Greek and Roman PolicyMarch 17, 2020
47 The policy of the ancient Greek and Roman republics honoured agriculture more than manufactures or foreign trade.
They discouraged manufactures or foreign trade more than encouraging agriculture directly or intentionally.
In several ancient Greek states, foreign trade was banned. In several others, the employments of artificers and manufacturers were considered hurtful to the human body’s strength and agility. It rendered the body incapable of habits which their military and gymnastic exercises tried to form. Such employments disqualified the body from the fatigues and dangers of war. Manufacturing and trade were considered fit only for slaves.
It was banned for the free citizens. Most people of Rome and Athens were effectively excluded from all trades even if trade and manufactures were not banned. Trades are now exercised by the lower sort of people of towns. Such trades were all occupied by the slaves of the rich. They exercised trades for their masters’ benefit. It was almost impossible for a poor freeman to compete with the work of those slaves because of their masters’ wealth, power, and protection. Slaves are very seldom inventive.
All the most important improvements were the discoveries of freemen= machinery, the arrangement and distribution of work which facilitate and abridge labour. If a slave proposes any similar improvement, his master would consider it as the suggestion of laziness. The master would think that the slave desired to save his own labour at the master’s expence. The poor slave would probably receive much abuse or some punishment instead of reward. In the slave manufactures, more labour must have been employed to execute the same amount of work as those done by free men. The work of slaves must generally have been dearer than the work of free men.
Montesquieu remarked that the Hungarian mines always operated with less cost and more profit than the Turkish mines in their neighbourhood.
The Hungarian mines are not richer than the Turkish mines, but they were wrought by free men. Those men employ a lot of machinery which facilitate and abridge their own labour. The Turkish mines are wrought by slaves. The arms of those slaves are the only machines the Turks employed. Very little is known about the price of manufactures in the Greek and Roman times.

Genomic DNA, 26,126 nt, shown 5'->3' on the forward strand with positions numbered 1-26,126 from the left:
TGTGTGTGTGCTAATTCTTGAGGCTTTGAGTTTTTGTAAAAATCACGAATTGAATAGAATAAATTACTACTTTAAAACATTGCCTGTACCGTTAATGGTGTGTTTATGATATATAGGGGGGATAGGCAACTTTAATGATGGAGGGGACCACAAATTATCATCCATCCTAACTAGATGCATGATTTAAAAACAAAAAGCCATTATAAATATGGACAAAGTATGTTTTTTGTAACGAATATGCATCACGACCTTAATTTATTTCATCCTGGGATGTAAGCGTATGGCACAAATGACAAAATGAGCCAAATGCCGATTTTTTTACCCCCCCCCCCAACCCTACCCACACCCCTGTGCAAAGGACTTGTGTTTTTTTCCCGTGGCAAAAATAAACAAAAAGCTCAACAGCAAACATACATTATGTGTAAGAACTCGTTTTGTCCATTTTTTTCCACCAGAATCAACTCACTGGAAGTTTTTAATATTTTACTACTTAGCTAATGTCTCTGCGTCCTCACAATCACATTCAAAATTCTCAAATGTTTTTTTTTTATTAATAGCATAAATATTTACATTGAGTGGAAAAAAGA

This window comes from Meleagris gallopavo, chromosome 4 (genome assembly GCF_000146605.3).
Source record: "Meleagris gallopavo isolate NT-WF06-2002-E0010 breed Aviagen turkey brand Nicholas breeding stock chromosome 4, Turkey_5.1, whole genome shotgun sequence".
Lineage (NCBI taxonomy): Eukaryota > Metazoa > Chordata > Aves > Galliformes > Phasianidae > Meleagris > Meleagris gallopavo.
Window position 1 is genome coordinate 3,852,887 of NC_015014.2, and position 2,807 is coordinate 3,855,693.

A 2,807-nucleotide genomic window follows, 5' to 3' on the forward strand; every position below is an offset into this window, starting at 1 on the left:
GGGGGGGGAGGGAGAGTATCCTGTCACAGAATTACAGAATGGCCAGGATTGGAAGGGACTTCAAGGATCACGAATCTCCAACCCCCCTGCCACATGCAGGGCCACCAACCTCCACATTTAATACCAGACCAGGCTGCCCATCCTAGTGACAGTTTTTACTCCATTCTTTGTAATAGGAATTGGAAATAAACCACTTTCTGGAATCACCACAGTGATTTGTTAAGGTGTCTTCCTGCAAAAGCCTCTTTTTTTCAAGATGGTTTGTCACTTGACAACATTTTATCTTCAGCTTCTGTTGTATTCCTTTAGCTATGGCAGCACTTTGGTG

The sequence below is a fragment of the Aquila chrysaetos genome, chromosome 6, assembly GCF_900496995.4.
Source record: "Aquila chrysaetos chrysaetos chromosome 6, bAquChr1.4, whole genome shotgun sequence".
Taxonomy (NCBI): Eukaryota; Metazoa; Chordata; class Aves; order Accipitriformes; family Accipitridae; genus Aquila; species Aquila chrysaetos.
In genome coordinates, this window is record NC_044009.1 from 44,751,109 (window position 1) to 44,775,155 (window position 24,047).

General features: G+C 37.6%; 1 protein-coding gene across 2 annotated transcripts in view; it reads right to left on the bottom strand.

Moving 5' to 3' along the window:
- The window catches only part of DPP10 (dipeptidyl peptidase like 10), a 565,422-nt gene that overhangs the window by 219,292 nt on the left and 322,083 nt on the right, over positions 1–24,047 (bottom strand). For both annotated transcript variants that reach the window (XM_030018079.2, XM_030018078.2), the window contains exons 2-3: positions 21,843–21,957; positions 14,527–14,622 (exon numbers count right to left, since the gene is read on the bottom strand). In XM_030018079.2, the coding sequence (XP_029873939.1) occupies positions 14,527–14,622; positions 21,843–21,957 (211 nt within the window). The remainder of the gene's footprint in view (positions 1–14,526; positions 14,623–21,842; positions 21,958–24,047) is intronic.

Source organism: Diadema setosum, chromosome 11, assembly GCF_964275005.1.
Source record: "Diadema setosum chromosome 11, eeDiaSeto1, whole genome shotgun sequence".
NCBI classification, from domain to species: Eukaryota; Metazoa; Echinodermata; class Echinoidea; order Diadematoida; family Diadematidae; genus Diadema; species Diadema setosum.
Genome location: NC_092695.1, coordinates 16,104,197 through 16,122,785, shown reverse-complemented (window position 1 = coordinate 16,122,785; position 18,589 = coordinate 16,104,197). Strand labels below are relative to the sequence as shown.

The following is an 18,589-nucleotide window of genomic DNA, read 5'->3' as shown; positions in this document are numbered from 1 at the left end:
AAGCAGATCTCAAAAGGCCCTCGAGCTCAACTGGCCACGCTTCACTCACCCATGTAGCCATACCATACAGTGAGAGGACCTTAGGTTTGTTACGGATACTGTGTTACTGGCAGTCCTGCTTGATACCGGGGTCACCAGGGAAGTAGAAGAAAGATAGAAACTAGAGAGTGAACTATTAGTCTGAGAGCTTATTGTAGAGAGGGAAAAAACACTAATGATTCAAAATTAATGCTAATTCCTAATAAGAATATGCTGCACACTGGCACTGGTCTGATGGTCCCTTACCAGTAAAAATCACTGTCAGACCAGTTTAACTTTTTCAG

It appears that the finer manufactures were excessively dear. Silk was sold for its weight in gold. In those times, it was all brought from the East Indies, and not made in Europe. The transportation costs may account for its high price. The price which a lady paid for very fine linen seems equally extravagant. Linen was always a European or an Egyptian manufacture. Its high labour costs account for its high price. Those labour costs again was due to the awkwardness of the machinery which it used. The price of fine woollens was not so extravagant. It was much above the current price. According to Pliny, some cloths dyed in a particular way cost 100 denarii or 800 pence per pound weight. Others dyed in another manner cost 1,000 denarii or 8,000 pence per pound weight. This high price was principally due to the dye. The Roman pound contained only 12 of our avoirdupois ounces. But had the cloths not been so dear, expensive dyes would probably not have been used on them. The disproportion between the value of the accessory and the value of the principal would have been too great. The Triclinaria were a sort of woollen pillows on couches.
Pliny mentions their price with some costing more than £30,000, and others more than £300,000. This high price was not due to the dye. Dr. Arbuthnot observes that there was much less variety in the dress of fashionable people in ancient than in modern times.
The little variety in the dress of ancient statues confirms his observation. He infers that their dress must have been cheaper than ours. His conclusion does not seem to follow. When the expence of fashionable dress is very great, the variety must be very small.
But when the expence of any dress becomes very moderate, the variety will naturally be very great. This lower expence is from the improvements in manufacturing productivity. The rich will not be able to distinguish themselves by the price of any dress. They will naturally distinguish themselves by the multitude and variety of their dresses.